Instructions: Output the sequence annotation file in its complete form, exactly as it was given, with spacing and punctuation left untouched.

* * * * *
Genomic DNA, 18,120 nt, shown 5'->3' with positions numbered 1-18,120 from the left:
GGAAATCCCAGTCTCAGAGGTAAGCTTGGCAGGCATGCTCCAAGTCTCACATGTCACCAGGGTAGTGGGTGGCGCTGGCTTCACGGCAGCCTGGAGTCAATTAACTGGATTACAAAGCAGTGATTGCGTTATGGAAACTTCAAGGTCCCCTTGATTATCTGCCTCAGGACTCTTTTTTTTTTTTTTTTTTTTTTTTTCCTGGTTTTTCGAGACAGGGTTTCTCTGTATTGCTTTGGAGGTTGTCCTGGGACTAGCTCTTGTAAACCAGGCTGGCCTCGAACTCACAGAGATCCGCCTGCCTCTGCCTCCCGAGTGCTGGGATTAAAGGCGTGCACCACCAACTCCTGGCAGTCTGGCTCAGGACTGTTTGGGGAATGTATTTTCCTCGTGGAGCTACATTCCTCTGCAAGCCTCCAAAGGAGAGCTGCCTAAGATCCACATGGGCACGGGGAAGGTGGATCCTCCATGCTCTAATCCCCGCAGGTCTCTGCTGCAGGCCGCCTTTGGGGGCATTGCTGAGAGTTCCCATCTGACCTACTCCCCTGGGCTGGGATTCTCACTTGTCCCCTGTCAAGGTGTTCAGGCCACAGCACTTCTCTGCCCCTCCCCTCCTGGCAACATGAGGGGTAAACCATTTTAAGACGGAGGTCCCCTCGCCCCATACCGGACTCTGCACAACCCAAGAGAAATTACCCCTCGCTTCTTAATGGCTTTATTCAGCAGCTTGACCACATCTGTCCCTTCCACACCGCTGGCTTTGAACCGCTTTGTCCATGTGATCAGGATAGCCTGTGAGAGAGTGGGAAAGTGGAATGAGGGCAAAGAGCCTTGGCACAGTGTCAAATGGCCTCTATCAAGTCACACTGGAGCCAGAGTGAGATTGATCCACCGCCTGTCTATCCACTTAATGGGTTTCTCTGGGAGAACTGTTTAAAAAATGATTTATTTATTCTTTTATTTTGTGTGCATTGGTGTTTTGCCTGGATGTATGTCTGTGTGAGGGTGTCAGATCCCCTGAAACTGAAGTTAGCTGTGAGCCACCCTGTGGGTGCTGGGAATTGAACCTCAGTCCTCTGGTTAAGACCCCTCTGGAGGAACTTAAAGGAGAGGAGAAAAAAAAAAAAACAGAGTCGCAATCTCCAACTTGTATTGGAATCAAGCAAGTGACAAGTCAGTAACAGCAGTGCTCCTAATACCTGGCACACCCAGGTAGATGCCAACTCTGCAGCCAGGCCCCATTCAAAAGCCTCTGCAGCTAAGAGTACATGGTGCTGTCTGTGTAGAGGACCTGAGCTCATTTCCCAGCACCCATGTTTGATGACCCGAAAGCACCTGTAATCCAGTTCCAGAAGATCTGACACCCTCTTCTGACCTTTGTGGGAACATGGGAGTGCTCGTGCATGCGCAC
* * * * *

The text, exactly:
Genomic DNA, 18,120 nt, shown 5'->3' with positions numbered 1-18,120 from the left:
GGAAATCCCAGTCTCAGAGGTAAGCTTGGCAGGCATGCTCCAAGTCTCACATGTCACCAGGGTAGTGGGTGGCGCTGGCTTCACGGCAGCCTGGAGTCAATTAACTGGATTACAAAGCAGTGATTGCGTTATGGAAACTTCAAGGTCCCCTTGATTATCTGCCTCAGGACTCTTTTTTTTTTTTTTTTTTTTTTTTTCCTGGTTTTTCGAGACAGGGTTTCTCTGTATTGCTTTGGAGGTTGTCCTGGGACTAGCTCTTGTAAACCAGGCTGGCCTCGAACTCACAGAGATCCGCCTGCCTCTGCCTCCCGAGTGCTGGGATTAAAGGCGTGCACCACCAACTCCTGGCAGTCTGGCTCAGGACTGTTTGGGGAATGTATTTTCCTCGTGGAGCTACATTCCTCTGCAAGCCTCCAAAGGAGAGCTGCCTAAGATCCACATGGGCACGGGGAAGGTGGATCCTCCATGCTCTAATCCCCGCAGGTCTCTGCTGCAGGCCGCCTTTGGGGGCATTGCTGAGAGTTCCCATCTGACCTACTCCCCTGGGCTGGGATTCTCACTTGTCCCCTGTCAAGGTGTTCAGGCCACAGCACTTCTCTGCCCCTCCCCTCCTGGCAACATGAGGGGTAAACCATTTTAAGACGGAGGTCCCCTCGCCCCATACCGGACTCTGCACAACCCAAGAGAAATTACCCCTCGCTTCTTAATGGCTTTATTCAGCAGCTTGACCACATCTGTCCCTTCCACACCGCTGGCTTTGAACCGCTTTGTCCATGTGATCAGGATAGCCTGTGAGAGAGTGGGAAAGTGGAATGAGGGCAAAGAGCCTTGGCACAGTGTCAAATGGCCTCTATCAAGTCACACTGGAGCCAGAGTGAGATTGATCCACCGCCTGTCTATCCACTTAATGGGTTTCTCTGGGAGAACTGTTTAAAAAATGATTTATTTATTCTTTTATTTTGTGTGCATTGGTGTTTTGCCTGGATGTATGTCTGTGTGAGGGTGTCAGATCCCCTGAAACTGAAGTTAGCTGTGAGCCACCCTGTGGGTGCTGGGAATTGAACCTCAGTCCTCTGGTTAAGACCCCTCTGGAGGAACTTAAAGGAGAGGAGAAAAAAAAAAAAACAGAGTCGCAATCTCCAACTTGTATTGGAATCAAGCAAGTGACAAGTCAGTAACAGCAGTGCTCCTAATACCTGGCACACCCAGGTAGATGCCAACTCTGCAGCCAGGCCCCATTCAAAAGCCTCTGCAGCTAAGAGTACATGGTGCTGTCTGTGTAGAGGACCTGAGCTCATTTCCCAGCACCCATGTTTGATGACCCGAAAGCACCTGTAATCCAGTTCCAGAAGATCTGACACCCTCTTCTGACCTTTGTGGGAACATGGGAGTGCTCGTGCATGCGCAC